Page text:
This includes looking into allegations that Individualized Education Plans were altered without parental consent; that illegal predeterminations were made prior to the Planning and Placement Team meetings; illegal systematic policies were put in place that deprived students of what they need; misrepresentation of data reported to the state Department of Education; or any other issues put forward by the board of the investigator.
"The Special Education Investigator shall also be responsible for providing recommendations if appropriate to the Board of Education needed to ensure the Board's compliance with the law," the contract states.
Gamm, according to the contract, is not an employee of the Board of Education, but is instead an independent contractor.
The board also agrees to comply with all of Gamm's "reasonable requests" and will provide access to any documents Gamm may need, according to the contract.
"She is independent," Hagerty-Ross said. "She does not have any prior relationship with the board, its attorney or the Town of Darien. We are pleased that Attorney Gamm has agreed to conduct this investigation and expect that she will begin her work immediately.
"Gamm will report directly to the board, and her findings will be shared with the community."
Hagerty-Ross also noted that in order to continue developing communication and trust in town that a special meeting will take place at 7 p.m. on Thursday, Aug. 8, "to hear directly from our school community -- to hear from our parents, our teachers and others."
Gamm will attend the meeting to outline her "approach and timetable." The purpose of the special meeting, according to Hagerty-Ross, is to hear from the community as to what they expect -- in terms of qualities and experiences -- in the hiring of an additional independent person who will oversee the special education department for the 2013-14 school year.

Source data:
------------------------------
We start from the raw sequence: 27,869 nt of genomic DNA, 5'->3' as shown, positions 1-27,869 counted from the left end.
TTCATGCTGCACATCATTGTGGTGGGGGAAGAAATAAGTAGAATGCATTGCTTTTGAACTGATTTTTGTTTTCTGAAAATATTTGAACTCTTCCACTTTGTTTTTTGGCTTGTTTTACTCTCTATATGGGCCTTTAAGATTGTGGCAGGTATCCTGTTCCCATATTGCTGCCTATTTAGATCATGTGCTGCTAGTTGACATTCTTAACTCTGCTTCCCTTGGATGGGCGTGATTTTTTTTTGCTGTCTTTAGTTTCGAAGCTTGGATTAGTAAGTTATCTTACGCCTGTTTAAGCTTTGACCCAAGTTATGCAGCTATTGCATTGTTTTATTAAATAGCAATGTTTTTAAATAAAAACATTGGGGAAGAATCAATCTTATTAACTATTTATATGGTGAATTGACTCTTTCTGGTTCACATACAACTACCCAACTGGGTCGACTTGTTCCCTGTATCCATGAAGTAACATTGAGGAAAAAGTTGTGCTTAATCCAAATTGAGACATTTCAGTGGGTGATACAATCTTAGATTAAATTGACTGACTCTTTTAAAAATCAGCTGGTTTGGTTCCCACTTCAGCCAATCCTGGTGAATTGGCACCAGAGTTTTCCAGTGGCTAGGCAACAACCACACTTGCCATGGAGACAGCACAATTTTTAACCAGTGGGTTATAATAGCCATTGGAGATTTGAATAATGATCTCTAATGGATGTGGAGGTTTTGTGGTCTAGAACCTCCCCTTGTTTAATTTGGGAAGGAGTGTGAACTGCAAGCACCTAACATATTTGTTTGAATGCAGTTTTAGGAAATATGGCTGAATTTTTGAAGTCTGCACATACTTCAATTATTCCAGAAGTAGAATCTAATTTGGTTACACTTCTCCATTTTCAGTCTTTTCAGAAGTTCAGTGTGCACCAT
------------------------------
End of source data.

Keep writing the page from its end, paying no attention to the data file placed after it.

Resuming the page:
Previously, the board has been criticized for allowing a lack of parent involvement in the decisions made surrounding the special education department after the initial complaint was made to the state Department of Education.
As a result, Hagerty-Ross announced that two parents will sit on the personnel committee that will identify, interview and recommend the person to oversee the department.
The state Department of Education recently released the first of two reports following an investigation of the Darien Public Schools' special education program with recommendations to correct 10 areas that it found to be noncompliant with special education law.
In total, the state made 16 recommendations.
The other six recommendations "may not rise to the level of a specific violation of IDEA (Individuals with Disabilities Act)," but were "unclear or incomplete."
The report concluded that the training materials issued by Deirdre Osypuk, Darien's special education and services director, used during the 2012-13 school year "contain overly restrictive, inaccurate, noncompliant and/or incomplete guidance."
There is no definitive time line for the release of the second part of the report, save that it will be made available at the end of the summer.